For high-grade polysilicon, the price gap will stabilize at the current level, IHS expects.
El Segundo, Calif., June 22, 2012—Average pricing in May for solar polysilicon declined by a larger margin in the spot market than in contract negotiations, presaging continued price declines for the near future, according to the IHS iSuppli PV Perspective Market Brief and the IHS iSuppli Polysilicon Price Index from information and analytics provider IHS (NYSE: IHS).
The average global price for a kilogram (kg) of polysilicon used in photovoltaic (PV) solar cells fell to $23.50 in May, down 3.3 percent from $24.30 in April, as presented in the figure attached. In contrast, pricing for contracts—also known as long-term agreements (LTAs)—dropped by only 2.4 percent during the same period.
This means that the gap between spot and LTA pricing is widening, expanding to $5.20/kg in May, up from $5.10/kg in April.
"The escalating spread between LTA pricing and that for the spot market reflects the continuing oversupply in the global polysilicon market, which is expected to result in further price declines," said Glenn Gu, senior analyst, PV, with IHS. "We predict pricing for all grades of polysilicon in both the LTA and spot markets to weaken again in June."
On the spot market, polysilicon is sold for cash by third parties and delivered immediately. In contrast, on the contract market, polysilicon is sold directly by suppliers on credit, often with LTAs for delivery and pricing.
The inflated prices on the contract market are resulting in increased production costs for LTA buyers. Already, the production cost for crystalline silicon solar modules is 3 cents higher per watt for an LTA compared to the spot market. Because of this, PV polysilicon buyers increasingly are turning away from LTAs and heading for the spot market.
"Makers of solar cells were already flocking to the spot market to take advantage of lower pricing, with the spot market accounting for 44 percent of polysilicon shipment volume in April, up from 36 percent in March," Gu said. "This trend continued in May, with spot market volumes rising to 47 percent of all shipments. The exodus to the spot market is expected to continue, causing a decline in LTA prices that will minimize the pricing gap. Unless the gap decreases, buyers will start to try to renegotiate the terms of their LTAs with suppliers."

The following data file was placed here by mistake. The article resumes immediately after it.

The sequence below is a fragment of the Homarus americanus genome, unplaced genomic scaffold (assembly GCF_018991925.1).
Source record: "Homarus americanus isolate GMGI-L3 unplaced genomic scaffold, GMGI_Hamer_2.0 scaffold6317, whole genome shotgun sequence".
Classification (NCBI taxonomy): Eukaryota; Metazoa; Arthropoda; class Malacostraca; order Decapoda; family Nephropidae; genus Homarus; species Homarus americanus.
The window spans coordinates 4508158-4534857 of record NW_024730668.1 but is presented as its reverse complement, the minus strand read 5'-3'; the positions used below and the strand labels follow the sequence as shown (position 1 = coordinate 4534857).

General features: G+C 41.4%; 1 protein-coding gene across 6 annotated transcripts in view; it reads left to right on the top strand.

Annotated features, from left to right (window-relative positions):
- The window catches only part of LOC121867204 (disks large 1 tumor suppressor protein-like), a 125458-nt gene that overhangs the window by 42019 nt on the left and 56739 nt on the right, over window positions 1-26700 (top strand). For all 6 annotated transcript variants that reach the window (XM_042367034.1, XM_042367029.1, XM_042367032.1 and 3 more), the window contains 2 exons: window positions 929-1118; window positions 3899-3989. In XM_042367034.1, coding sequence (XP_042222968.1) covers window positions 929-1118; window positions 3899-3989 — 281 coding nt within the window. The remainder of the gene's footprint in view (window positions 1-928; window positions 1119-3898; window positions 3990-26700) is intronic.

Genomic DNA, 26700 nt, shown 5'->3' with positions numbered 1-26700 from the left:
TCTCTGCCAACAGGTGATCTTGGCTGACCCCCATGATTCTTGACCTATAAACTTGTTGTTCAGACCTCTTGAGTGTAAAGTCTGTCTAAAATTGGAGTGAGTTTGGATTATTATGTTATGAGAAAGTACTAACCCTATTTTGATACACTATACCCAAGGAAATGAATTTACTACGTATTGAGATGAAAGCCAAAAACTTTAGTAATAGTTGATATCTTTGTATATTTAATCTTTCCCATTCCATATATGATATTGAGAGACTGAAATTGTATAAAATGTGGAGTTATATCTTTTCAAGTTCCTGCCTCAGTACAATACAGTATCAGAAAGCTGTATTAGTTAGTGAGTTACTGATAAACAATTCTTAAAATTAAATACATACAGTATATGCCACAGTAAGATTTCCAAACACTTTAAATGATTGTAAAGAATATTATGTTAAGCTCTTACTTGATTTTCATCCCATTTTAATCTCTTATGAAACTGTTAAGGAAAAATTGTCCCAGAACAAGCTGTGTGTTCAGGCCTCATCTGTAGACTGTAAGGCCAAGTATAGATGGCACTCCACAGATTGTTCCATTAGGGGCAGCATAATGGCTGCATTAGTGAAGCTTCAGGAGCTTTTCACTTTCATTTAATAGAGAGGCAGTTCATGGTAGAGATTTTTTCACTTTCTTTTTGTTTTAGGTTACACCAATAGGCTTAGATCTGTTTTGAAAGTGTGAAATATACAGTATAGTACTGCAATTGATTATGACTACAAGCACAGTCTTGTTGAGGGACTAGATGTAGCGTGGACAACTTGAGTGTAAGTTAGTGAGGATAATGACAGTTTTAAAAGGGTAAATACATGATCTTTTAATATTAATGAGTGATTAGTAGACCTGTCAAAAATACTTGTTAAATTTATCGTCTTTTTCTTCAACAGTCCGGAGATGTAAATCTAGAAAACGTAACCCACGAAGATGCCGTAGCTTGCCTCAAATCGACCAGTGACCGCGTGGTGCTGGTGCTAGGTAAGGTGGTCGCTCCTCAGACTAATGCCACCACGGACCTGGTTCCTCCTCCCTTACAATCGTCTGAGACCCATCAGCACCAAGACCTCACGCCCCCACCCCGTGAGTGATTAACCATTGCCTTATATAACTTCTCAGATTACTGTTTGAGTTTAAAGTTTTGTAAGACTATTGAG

IHS predicts the differential between contract and spot prices will narrow only slightly in July. Over the next few months, IHS expects that some LTA polysilicon suppliers will follow the spot market pricing trend to avoid disputes with customers. For high-grade polysilicon, the price gap will stabilize at the current level, IHS expects.
Keeping Ahead of the Pricing Trends
The IHS iSuppli Polysilicon Price Index differentiates by LTA and spot price, the quality of material being produced, and other variables such as region of production, size of transaction and trading terms. Data is collected via a survey among buyers and suppliers, with the information showing weighted averages covering at least 45 percent of market-wide transacted volumes by month.
About IHS (www.ihs.com)
IHS (NYSE: IHS) is the leading source of information, insight and analytics in critical areas that shape today's business landscape. Businesses and governments in more than 165 countries around the globe rely on the comprehensive content, expert independent analysis and flexible delivery methods of IHS to make high-impact decisions and develop strategies with speed and confidence. IHS has been in business since 1959 and became a publicly traded company on the New York Stock Exchange in 2005. Headquartered in Englewood, Colorado, USA, IHS employs more than 6,000 people in more than 30 countries around the world.